|Publication number||US6875061 B2|
|Application number||US 10/955,878|
|Publication date||Apr 5, 2005|
|Filing date||Sep 30, 2004|
|Priority date||Jan 24, 2003|
|Also published as||US6872101, US20040147176, US20050042937|
|Publication number||10955878, 955878, US 6875061 B2, US 6875061B2, US-B2-6875061, US6875061 B2, US6875061B2|
|Inventors||James D. Daugherty, Thomas M. Nadasky|
|Original Assignee||Delphi Technologies, Inc.|
|Export Citation||BiBTeX, EndNote, RefMan|
|Patent Citations (28), Referenced by (6), Classifications (14), Legal Events (4)|
|External Links: USPTO, USPTO Assignment, Espacenet|
The present application is a continuation application of U.S. application Ser. No. 10/350,666 filed on Jan. 24, 2003.
The present invention relates to an electrical clip connector and more particularly to a ground electrical clip connector for an automotive ground stud.
Conventional electrical grounding methods within the automotive industry include a connection having a ring terminal held to a threaded stud with a threaded nut. The electrical contact is created between the ring terminal and the body sheet metal by applying torque to the nut which applies an axial force upon the ring terminal. Thus a reliable connection is dependent upon the amount of torque applied to the nut. Because this is controlled in the power nut driver used at the assembly plant, frequent calibration of the nut driver is required to assure compliance to the torque specification. Unfortunately, inadvertent mis-alignment of the nut to the threaded stud can cause cross-threading between the nut and the stud which will cause a false torque reading and potentially a bad connection. Moreover, tools such as a nut driver are cumbersome within a manufacturing environment and lead to increase maintenance and labor expenses.
However, a hand pluggable ground connection or terminal clip such as that disclosed in Hurdoy, U.S. Pat. No. 5,788,543, issued Aug. 4, 1998, do not require the cumbersome and costly use of calibrated tools. The disclosed terminal clip has a barrel portion sized to fit over a stud having a prescribed diameter. To mate with the stud, the terminal clip also has an activation arm which when depressed expands the barrel portion to a diameter that is larger than the diameter of the stud and therefore capable of fitting over the stud. In this expanded state the terminal is slid down the length of the stud until the top of the stud extends above the barrel portion of the terminal clip. Once aligned axially to the stud, the activation arm is released causing the barrel portion of the terminal to exert a spring induced radial force upon the stud as it tightens around the stud circumference.
Unfortunately, the exposed state of the metallic terminal clip leaves it prone to damage from adjacent obstacles. Moreover, the sharp edges and snagging interfaces of the terminal clip can snag adjacent wires causing wire insulation chaffing or which may prevent the activation arm from fully releasing after being depressed. Moreover, if the activation arm is depressed to far, the terminal clip may be inadvertently damaged via plastic deformation, loosing some of its resiliency necessary to provide a reliable electrical connection. Yet further, the activation arm is not ergonomically friendly to the user in the assembly plant and in its exposed condition is susceptible to damage due to shipping and handling.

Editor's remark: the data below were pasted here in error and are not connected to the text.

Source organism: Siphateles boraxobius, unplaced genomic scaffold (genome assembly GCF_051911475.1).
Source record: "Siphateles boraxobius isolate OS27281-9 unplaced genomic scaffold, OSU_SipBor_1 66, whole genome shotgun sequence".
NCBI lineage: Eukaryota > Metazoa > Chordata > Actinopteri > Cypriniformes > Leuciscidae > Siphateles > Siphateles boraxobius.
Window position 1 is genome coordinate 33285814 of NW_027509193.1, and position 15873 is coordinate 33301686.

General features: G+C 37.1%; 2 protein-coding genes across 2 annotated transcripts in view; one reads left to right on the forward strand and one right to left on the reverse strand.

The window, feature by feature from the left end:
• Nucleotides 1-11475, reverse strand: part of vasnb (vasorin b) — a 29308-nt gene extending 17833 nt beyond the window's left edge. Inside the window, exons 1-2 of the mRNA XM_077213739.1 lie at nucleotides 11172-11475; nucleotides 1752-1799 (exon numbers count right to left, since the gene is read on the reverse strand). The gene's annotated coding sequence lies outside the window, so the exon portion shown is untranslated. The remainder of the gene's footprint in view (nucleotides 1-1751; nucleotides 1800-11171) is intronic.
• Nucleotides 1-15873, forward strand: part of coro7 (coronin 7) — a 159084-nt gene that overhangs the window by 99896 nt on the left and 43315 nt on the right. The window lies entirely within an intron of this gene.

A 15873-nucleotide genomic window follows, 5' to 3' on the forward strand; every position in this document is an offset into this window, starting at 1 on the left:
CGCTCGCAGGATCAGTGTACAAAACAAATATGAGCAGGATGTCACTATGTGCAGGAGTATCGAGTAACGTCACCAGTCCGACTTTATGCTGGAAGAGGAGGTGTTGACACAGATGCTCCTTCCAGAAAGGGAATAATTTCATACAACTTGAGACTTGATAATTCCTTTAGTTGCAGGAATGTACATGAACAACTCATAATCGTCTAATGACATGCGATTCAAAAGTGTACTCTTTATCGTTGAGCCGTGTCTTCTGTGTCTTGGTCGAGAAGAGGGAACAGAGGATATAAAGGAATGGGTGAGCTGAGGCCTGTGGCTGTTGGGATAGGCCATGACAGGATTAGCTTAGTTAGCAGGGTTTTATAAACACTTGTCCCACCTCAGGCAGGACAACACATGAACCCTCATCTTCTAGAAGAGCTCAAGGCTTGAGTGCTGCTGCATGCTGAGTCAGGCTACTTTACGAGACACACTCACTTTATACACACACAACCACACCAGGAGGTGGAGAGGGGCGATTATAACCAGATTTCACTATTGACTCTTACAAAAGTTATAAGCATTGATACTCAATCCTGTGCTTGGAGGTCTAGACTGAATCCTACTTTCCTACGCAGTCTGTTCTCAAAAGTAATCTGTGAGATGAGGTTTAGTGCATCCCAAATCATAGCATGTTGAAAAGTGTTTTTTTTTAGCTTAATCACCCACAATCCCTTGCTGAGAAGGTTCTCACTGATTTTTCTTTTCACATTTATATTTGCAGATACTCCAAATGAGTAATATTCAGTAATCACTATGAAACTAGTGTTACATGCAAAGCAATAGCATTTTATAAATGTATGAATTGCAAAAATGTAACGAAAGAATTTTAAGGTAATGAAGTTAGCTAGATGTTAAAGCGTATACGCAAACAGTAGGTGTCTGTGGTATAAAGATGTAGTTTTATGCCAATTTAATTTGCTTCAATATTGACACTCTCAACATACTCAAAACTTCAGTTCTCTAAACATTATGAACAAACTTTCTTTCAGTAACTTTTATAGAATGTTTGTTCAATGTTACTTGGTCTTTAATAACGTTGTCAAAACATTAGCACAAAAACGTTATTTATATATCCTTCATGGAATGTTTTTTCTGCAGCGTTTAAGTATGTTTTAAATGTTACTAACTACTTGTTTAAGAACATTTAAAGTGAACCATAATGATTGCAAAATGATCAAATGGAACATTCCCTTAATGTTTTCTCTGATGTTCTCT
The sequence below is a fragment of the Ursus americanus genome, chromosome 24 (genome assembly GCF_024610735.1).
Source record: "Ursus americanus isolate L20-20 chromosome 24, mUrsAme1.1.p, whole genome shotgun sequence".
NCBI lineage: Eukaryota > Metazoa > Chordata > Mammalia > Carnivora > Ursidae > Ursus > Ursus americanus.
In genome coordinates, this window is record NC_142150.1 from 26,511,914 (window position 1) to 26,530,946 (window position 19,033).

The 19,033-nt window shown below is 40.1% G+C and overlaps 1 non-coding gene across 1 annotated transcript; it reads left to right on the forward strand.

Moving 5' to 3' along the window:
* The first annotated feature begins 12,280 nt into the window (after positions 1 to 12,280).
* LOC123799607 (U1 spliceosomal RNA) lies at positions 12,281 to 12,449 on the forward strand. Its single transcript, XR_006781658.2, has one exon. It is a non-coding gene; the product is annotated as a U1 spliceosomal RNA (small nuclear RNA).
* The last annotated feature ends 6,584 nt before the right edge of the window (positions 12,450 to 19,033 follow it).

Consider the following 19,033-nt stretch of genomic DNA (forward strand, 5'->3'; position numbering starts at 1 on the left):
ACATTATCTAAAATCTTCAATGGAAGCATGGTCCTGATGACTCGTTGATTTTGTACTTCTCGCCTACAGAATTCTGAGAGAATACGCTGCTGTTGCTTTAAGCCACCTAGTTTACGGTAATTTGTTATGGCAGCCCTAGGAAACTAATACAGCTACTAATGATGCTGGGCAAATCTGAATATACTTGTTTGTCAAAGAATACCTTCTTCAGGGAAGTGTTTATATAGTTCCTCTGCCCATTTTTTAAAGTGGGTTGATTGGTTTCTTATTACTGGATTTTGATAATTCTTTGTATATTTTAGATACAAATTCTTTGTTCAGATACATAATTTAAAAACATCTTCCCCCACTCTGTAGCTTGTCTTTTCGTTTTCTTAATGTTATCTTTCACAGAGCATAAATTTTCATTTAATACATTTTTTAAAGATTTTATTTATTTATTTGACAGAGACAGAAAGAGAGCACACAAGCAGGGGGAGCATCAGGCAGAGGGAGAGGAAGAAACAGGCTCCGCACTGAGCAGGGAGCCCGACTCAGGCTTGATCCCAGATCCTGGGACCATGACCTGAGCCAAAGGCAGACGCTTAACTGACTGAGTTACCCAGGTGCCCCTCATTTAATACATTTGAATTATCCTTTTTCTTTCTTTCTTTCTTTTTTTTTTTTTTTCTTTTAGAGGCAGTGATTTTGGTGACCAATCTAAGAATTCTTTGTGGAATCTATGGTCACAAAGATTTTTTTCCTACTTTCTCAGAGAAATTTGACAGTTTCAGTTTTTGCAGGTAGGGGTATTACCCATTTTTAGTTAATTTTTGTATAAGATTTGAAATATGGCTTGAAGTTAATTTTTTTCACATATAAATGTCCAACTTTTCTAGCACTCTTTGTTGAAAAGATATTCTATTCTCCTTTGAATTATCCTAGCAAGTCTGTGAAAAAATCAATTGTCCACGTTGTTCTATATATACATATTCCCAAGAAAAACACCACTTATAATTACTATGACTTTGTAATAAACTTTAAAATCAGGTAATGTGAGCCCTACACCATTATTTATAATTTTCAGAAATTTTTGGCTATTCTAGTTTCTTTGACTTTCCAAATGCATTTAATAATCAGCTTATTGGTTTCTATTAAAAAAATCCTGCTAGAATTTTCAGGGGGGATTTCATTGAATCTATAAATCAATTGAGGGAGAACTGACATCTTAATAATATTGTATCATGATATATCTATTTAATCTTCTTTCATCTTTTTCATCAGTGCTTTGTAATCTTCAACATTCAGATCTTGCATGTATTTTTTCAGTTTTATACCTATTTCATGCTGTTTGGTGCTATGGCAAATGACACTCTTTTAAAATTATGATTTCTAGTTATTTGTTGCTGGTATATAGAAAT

An electrical clip connector has a terminal clip which is electrically mated to a ground stud by hand. The terminal clip is protected by an erogonomically friendly housing which supports the functional requirements of the terminal clip. The housing has a hoop portion which defines a through hole orientated concentrically to a bore defined by a resilient barrel segment of the terminal clip. Communicating transversely with the through hole is a channel carried by a first portion of the housing which encases a first arm of the terminal clip engaged to a circumferential first end of the barrel segment. A second or activation arm of the terminal clip extends from an opposite end of the barrel segment and crosses over the first arm so that compression of the arms toward one-another causes the barrel segment to enlarge for receipt of the ground stud. The second arm is encased by a second portion of the housing which is preferably hinged to the first portion near the hoop portion. When the clip connector is fully compressed, contact between the first and second portions prevent damage or deformation of the terminal clip which could degrade the electrical connection.
Advantages of the present invention include a clip connector having a novel housing which protects a terminal clip from inadvertent damage due to over deflection, provides consistent deflection regardless of wire gauge size, protects surrounding wires from insulation chaffing, and enhances the ergonomics making the connector user friendly in the assembly plant.
The presently preferred embodiments of the invention are disclosed in the following description and in the accompanied drawings, wherein:
Referring now to the drawings,